Stay strong with bureaucracy as every event (even returning a defective toaster less than one month old is a hassle) and you must have a major back bone to accept it especially when dealing with the Mayors office and the Prefecture.

Your birth certificate must be less than 90 days old at the time you are married. You must have an Apostile affixed to it and it must then be translated into French. Some mayors offices require it while others do not. The Prefecture will require it as will other agencies here. Your translation must be done by someone who is qualified. You just can't use someone who is fluent in French unless they are certified, qualified, etc. The person I used was very reasonable and did it quickly. If you want her contact information, please PM me and I will gladly share it with you.

There are a zillion and one things you will have in your mind to do, questions to ask and so on. Get yourself a pad and jot each question down. No question is too far out and please remember we are all here for you! One really important thing to do, as Bev proposed, use your mother in law to be as a resource. You are in the States while she is here and can get many questions answered for you.

Best of luck to you and yours! We're here for you! Cheers!
 

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There was one other thought that came to me after I posted my prior reply. Please see my posts on the White Wedding interview. You must ask if you need a translator (if you are not fluent in French yet). I listed the questions we were asked. Your questions might be very different but it can hopefully give you some insight. Cheers!
 

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You don't necessarily have to have a traditional french wedding in France, you can always amalgamate aspects of the two cultures together. I am married to a frenchman, grew up in England but have scottish parents and married in Edinburgh so incorporated aspects of all 3 cultures to make the day very personal and special for us. The things that I remember having to take into account were:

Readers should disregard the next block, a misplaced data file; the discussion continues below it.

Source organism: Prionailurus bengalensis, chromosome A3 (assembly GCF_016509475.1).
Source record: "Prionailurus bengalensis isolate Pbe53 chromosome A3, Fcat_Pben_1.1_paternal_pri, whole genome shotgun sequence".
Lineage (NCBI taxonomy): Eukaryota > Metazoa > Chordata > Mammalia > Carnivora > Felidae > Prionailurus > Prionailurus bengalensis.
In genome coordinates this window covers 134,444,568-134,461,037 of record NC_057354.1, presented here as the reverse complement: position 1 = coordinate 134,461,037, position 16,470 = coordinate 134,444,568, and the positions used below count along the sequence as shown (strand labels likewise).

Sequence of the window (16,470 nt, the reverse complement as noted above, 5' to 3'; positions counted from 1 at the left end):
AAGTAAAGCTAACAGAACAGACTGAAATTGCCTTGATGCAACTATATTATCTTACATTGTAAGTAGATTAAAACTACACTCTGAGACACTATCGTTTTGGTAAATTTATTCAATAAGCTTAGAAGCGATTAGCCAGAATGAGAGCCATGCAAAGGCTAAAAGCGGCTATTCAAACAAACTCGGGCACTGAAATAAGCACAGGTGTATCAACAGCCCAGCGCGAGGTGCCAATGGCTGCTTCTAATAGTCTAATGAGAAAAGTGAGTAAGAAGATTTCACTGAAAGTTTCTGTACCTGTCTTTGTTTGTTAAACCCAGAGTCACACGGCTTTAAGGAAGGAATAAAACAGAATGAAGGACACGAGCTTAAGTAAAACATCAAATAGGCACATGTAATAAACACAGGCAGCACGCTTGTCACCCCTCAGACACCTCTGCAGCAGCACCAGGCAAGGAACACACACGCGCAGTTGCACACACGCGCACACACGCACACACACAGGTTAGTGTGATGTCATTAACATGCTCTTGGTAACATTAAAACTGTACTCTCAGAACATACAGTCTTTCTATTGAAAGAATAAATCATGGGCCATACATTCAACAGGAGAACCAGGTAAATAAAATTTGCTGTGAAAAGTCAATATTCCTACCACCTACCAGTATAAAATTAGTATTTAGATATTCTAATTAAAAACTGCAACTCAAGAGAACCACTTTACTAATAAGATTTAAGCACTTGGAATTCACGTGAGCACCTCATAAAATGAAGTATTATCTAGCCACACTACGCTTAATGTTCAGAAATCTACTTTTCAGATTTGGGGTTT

* Invitations - having 2 different versions if you have american and french guests attending (french and english)
* Accommodation - list of available hotels in french and english (although ending up booking the hotels for most of the french as the websites were in english)
* Speeches - not traditionally a part of french weddings - had to be in french and english
* Transport - booking transport from the airport and to the venue of the wedding day as many of our guests were from england and france
 

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There was one other thought that came to me after I posted my prior reply. Please see my posts on the White Wedding interview. You must ask if you need a translator (if you are not fluent in French yet). I listed the questions we were asked. Your questions might be very different but it can hopefully give you some insight. Cheers!
Considering the OP was over 3 years ago they've prob got a couple of kids by now lol ;)